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2006 International Conference on Parallel Architectures and Compilation Techniques (PACT) (2006)
Seattle, WA, USA
Sept. 16, 2006 to Sept. 20, 2006
ISBN: 978-1-5090-3022-4
pp: 74-83
Lan Gao , Computer Science and Engineering Department, University of California, Riverside, Riverside, CA 92521
Jun Yang , Computer Science and Engineering Department, University of California, Riverside, Riverside, CA 92521
Marek Chrobak , Computer Science and Engineering Department, University of California, Riverside, Riverside, CA 92521
Youtao Zhang , Computer Science Department, University of Pittsburgh, Pittsburgh, PA 15260
San Nguyen , Computer Science and Engineering Department, University of California, Riverside, Riverside, CA 92521
Hsien-Hsin S. Lee , School of Electrical and Computer Engineering, Georgia Institute of Technology, Atlanta, GA 30332
ABSTRACT
The address sequence on the processor-memory bus can reveal abundant information about the control flow of a program. This can lead to critical information leakage such as encryption keys or proprietary algorithms. Addresses can be observed by attaching a hardware device on the bus that passively monitors the bus transaction. Such side-channel attacks should be given rising attention especially in a distributed computing environment, where remote servers running sensitive programs are not within the physical control of the client. Two previously proposed hardware techniques tackled this problem through randomizing address patterns on the bus. One proposal permutes a set of contiguous memory blocks under certain conditions, while the other approach randomly swaps two blocks when necessary. In this paper, we present an anatomy of these attempts and show that they impose great pressure on both the memory and the disk. This leaves them less scalable in high-performance systems where the bandwidth of the bus and memory are critical resources. We propose a lightweight solution to alleviating the pressure without compromising the security strength. The results show that our technique can reduce the memory traffic by a factor of 10 compared with the prior scheme, while keeping almost the same page fault rate as a baseline system with no security protection.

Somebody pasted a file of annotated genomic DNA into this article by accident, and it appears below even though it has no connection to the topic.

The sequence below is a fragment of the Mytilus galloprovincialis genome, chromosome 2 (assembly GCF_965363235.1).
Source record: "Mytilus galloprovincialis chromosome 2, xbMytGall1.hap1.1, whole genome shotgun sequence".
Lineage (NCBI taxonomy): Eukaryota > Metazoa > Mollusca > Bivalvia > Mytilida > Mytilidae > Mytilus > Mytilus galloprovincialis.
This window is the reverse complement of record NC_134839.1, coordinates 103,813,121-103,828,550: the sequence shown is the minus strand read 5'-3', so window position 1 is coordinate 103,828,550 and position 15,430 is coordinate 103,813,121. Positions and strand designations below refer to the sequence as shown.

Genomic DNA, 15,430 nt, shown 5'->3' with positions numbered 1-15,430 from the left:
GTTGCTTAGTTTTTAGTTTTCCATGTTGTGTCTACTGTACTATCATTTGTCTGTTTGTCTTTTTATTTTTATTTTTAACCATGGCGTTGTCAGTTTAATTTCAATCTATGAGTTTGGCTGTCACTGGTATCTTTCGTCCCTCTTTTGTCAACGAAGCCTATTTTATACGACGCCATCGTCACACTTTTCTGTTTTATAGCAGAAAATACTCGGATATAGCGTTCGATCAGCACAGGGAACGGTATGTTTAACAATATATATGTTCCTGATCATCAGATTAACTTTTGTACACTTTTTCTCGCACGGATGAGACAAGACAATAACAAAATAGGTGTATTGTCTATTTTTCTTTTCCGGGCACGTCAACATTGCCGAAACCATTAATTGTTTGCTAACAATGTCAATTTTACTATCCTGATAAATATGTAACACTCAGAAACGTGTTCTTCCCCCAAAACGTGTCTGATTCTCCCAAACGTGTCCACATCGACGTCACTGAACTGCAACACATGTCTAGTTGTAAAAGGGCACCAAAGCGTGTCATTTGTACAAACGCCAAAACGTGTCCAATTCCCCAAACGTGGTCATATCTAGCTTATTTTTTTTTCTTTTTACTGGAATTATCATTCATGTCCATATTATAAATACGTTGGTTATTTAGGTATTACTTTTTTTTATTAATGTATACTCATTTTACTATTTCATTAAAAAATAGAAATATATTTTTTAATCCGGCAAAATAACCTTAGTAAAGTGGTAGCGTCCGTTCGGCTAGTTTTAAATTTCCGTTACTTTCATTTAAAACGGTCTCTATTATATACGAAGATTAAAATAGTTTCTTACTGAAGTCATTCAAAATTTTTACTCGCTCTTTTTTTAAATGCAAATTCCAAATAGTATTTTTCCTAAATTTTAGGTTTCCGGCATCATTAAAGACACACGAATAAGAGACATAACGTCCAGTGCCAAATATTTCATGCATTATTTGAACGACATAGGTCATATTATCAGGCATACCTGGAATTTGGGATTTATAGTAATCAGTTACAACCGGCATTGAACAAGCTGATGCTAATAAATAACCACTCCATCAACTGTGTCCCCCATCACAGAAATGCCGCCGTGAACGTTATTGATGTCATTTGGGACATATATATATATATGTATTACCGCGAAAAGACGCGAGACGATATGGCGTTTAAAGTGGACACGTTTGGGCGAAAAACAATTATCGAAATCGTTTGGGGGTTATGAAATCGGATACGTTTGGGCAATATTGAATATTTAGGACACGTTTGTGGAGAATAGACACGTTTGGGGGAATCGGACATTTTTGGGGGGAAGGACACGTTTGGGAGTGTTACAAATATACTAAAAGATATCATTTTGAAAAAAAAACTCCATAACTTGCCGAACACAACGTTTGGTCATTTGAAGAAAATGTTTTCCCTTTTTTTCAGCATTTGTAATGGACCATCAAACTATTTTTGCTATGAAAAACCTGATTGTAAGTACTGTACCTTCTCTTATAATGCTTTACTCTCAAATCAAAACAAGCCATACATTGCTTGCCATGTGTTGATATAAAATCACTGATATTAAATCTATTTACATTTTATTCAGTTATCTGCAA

INDEX TERMS
Address Bus Leakage Protection, Secure Processor
CITATION
Lan Gao, Jun Yang, Marek Chrobak, Youtao Zhang, San Nguyen, Hsien-Hsin S. Lee, "A low-cost memory remapping scheme for address bus protection", 2006 International Conference on Parallel Architectures and Compilation Techniques (PACT), vol. 00, no. , pp. 74-83, 2006, doi:
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